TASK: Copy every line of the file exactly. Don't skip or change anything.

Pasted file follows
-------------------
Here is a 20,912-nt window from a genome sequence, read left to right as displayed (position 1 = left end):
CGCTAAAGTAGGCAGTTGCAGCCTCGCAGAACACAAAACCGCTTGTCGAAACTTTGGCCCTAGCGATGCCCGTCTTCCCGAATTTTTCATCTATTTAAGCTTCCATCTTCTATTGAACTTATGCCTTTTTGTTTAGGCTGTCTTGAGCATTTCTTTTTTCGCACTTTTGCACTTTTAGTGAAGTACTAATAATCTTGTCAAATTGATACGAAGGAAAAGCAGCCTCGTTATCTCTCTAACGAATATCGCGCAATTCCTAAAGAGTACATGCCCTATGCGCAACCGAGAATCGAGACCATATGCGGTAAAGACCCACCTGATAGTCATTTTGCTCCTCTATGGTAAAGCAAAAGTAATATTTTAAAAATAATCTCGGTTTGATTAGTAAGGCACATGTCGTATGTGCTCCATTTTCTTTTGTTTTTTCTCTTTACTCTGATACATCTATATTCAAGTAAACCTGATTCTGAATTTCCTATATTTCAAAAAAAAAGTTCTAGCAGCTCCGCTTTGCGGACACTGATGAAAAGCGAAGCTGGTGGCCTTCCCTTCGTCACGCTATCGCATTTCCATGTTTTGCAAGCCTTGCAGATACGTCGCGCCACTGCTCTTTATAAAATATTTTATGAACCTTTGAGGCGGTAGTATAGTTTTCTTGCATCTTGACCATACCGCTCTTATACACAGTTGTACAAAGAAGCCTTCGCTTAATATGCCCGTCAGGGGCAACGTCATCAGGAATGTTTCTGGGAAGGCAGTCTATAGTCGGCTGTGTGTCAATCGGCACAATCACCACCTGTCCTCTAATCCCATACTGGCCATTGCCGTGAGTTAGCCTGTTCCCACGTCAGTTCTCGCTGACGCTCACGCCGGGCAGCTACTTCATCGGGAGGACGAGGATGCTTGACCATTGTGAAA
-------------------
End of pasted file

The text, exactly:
Here is a 20,912-nt window from a genome sequence, read left to right as displayed (position 1 = left end):
CGCTAAAGTAGGCAGTTGCAGCCTCGCAGAACACAAAACCGCTTGTCGAAACTTTGGCCCTAGCGATGCCCGTCTTCCCGAATTTTTCATCTATTTAAGCTTCCATCTTCTATTGAACTTATGCCTTTTTGTTTAGGCTGTCTTGAGCATTTCTTTTTTCGCACTTTTGCACTTTTAGTGAAGTACTAATAATCTTGTCAAATTGATACGAAGGAAAAGCAGCCTCGTTATCTCTCTAACGAATATCGCGCAATTCCTAAAGAGTACATGCCCTATGCGCAACCGAGAATCGAGACCATATGCGGTAAAGACCCACCTGATAGTCATTTTGCTCCTCTATGGTAAAGCAAAAGTAATATTTTAAAAATAATCTCGGTTTGATTAGTAAGGCACATGTCGTATGTGCTCCATTTTCTTTTGTTTTTTCTCTTTACTCTGATACATCTATATTCAAGTAAACCTGATTCTGAATTTCCTATATTTCAAAAAAAAAGTTCTAGCAGCTCCGCTTTGCGGACACTGATGAAAAGCGAAGCTGGTGGCCTTCCCTTCGTCACGCTATCGCATTTCCATGTTTTGCAAGCCTTGCAGATACGTCGCGCCACTGCTCTTTATAAAATATTTTATGAACCTTTGAGGCGGTAGTATAGTTTTCTTGCATCTTGACCATACCGCTCTTATACACAGTTGTACAAAGAAGCCTTCGCTTAATATGCCCGTCAGGGGCAACGTCATCAGGAATGTTTCTGGGAAGGCAGTCTATAGTCGGCTGTGTGTCAATCGGCACAATCACCACCTGTCCTCTAATCCCATACTGGCCATTGCCGTGAGTTAGCCTGTTCCCACGTCAGTTCTCGCTGACGCTCACGCCGGGCAGCTACTTCATCGGGAGGACGAGGATGCTTGACCATTGTGAAA